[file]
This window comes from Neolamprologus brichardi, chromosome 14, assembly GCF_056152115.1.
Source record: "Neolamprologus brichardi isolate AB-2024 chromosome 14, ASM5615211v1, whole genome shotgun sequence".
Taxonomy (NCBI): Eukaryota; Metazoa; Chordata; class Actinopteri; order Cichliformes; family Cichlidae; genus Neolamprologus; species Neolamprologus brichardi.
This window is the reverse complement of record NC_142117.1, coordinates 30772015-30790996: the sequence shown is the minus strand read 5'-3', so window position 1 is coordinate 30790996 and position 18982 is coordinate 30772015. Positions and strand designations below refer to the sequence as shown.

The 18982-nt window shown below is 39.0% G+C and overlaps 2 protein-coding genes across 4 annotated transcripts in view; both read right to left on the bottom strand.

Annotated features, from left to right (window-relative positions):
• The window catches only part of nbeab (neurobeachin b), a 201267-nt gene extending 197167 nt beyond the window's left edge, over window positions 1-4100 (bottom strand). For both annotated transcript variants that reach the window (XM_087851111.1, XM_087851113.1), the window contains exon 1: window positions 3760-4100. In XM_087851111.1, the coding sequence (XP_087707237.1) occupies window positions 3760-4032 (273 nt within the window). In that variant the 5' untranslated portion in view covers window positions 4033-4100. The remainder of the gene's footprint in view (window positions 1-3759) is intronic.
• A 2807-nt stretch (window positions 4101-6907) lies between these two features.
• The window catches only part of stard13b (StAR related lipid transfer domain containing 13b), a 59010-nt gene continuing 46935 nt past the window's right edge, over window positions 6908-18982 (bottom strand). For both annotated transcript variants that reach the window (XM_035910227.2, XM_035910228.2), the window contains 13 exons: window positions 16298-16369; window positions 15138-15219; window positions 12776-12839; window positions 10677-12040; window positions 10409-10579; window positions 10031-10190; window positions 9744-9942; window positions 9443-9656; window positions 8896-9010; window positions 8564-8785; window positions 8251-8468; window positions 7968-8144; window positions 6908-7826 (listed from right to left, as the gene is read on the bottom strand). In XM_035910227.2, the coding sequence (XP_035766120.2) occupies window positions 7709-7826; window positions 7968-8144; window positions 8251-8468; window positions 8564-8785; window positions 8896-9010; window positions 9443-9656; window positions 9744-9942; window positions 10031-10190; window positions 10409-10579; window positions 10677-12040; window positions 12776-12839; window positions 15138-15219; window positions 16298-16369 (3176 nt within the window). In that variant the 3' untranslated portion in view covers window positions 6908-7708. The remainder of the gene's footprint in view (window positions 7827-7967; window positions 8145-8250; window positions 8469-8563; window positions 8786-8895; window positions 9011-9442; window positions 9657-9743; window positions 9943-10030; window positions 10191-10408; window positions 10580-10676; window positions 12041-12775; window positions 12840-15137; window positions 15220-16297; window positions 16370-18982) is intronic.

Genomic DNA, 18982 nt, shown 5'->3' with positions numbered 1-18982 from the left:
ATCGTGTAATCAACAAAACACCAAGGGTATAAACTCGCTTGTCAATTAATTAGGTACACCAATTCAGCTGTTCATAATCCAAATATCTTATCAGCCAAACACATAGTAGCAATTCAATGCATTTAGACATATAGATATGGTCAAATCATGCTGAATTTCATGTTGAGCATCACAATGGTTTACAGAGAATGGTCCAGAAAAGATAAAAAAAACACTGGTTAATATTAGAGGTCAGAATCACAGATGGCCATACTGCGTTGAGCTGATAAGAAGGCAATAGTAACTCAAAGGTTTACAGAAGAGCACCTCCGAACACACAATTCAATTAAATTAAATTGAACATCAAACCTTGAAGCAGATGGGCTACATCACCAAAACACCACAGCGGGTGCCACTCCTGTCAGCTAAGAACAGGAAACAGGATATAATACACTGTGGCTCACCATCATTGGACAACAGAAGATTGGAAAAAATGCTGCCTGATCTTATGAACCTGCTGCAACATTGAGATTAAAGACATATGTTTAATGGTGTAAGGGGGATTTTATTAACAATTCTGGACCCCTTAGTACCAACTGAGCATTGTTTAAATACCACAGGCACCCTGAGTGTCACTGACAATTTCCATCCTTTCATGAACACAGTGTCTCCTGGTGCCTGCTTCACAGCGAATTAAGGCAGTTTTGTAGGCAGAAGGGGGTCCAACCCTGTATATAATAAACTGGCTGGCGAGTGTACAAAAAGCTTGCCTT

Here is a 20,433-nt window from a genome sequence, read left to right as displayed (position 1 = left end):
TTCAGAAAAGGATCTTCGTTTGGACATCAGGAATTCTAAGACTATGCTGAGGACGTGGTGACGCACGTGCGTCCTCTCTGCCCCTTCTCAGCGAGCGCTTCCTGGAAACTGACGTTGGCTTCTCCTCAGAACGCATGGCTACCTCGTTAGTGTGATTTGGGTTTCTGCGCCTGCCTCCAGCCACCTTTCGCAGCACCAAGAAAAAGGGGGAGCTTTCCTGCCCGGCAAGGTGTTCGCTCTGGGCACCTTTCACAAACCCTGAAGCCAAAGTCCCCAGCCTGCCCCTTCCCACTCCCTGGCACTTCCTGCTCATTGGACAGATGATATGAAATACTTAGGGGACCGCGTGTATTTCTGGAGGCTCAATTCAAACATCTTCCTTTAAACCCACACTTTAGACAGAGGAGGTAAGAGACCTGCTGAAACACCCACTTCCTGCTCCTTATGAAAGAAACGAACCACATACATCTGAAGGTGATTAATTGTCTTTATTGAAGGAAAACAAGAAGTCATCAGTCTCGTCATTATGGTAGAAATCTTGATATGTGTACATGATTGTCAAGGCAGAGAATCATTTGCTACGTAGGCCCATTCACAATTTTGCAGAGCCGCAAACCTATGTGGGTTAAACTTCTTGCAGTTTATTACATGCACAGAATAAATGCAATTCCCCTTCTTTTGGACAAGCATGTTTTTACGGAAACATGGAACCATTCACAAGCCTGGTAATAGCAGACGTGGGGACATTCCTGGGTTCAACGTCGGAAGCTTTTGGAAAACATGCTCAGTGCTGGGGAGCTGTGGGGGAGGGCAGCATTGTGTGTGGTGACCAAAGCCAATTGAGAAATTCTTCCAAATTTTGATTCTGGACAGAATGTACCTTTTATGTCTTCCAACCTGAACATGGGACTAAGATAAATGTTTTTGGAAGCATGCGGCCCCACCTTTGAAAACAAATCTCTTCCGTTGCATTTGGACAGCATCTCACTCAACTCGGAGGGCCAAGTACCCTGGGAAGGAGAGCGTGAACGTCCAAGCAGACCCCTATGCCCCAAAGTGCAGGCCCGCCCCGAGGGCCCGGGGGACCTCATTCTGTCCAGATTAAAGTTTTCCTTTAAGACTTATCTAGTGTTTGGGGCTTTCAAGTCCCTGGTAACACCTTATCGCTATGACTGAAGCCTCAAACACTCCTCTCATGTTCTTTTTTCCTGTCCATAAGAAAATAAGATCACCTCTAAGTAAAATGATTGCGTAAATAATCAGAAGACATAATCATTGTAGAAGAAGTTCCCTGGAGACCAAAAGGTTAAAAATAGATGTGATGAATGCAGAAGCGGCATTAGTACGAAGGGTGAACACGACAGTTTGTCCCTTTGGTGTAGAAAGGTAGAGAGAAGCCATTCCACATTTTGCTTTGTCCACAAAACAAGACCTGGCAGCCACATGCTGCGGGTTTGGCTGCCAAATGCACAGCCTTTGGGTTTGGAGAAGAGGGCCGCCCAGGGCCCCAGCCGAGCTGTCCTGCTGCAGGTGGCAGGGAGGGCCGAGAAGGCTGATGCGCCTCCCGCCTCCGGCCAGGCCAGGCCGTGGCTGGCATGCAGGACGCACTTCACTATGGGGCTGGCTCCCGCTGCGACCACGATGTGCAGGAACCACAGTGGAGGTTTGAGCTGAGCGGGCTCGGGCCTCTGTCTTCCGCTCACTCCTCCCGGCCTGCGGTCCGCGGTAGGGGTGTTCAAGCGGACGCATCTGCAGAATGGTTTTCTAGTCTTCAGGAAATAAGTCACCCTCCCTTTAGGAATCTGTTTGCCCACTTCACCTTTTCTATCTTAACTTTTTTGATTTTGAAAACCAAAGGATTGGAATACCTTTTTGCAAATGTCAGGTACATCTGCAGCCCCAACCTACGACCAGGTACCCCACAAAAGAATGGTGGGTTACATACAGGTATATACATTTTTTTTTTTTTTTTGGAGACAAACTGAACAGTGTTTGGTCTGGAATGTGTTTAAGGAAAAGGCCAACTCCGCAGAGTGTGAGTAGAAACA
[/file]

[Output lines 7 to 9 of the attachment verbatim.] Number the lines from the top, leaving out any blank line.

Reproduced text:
• The window catches only part of nbeab (neurobeachin b), a 201267-nt gene extending 197167 nt beyond the window's left edge, over window positions 1-4100 (bottom strand). For both annotated transcript variants that reach the window (XM_087851111.1, XM_087851113.1), the window contains exon 1: window positions 3760-4100. In XM_087851111.1, the coding sequence (XP_087707237.1) occupies window positions 3760-4032 (273 nt within the window). In that variant the 5' untranslated portion in view covers window positions 4033-4100. The remainder of the gene's footprint in view (window positions 1-3759) is intronic.
• A 2807-nt stretch (window positions 4101-6907) lies between these two features.
• The window catches only part of stard13b (StAR related lipid transfer domain containing 13b), a 59010-nt gene continuing 46935 nt past the window's right edge, over window positions 6908-18982 (bottom strand). For both annotated transcript variants that reach the window (XM_035910227.2, XM_035910228.2), the window contains 13 exons: window positions 16298-16369; window positions 15138-15219; window positions 12776-12839; window positions 10677-12040; window positions 10409-10579; window positions 10031-10190; window positions 9744-9942; window positions 9443-9656; window positions 8896-9010; window positions 8564-8785; window positions 8251-8468; window positions 7968-8144; window positions 6908-7826 (listed from right to left, as the gene is read on the bottom strand). In XM_035910227.2, the coding sequence (XP_035766120.2) occupies window positions 7709-7826; window positions 7968-8144; window positions 8251-8468; window positions 8564-8785; window positions 8896-9010; window positions 9443-9656; window positions 9744-9942; window positions 10031-10190; window positions 10409-10579; window positions 10677-12040; window positions 12776-12839; window positions 15138-15219; window positions 16298-16369 (3176 nt within the window). In that variant the 3' untranslated portion in view covers window positions 6908-7708. The remainder of the gene's footprint in view (window positions 7827-7967; window positions 8145-8250; window positions 8469-8563; window positions 8786-8895; window positions 9011-9442; window positions 9657-9743; window positions 9943-10030; window positions 10191-10408; window positions 10580-10676; window positions 12041-12775; window positions 12840-15137; window positions 15220-16297; window positions 16370-18982) is intronic.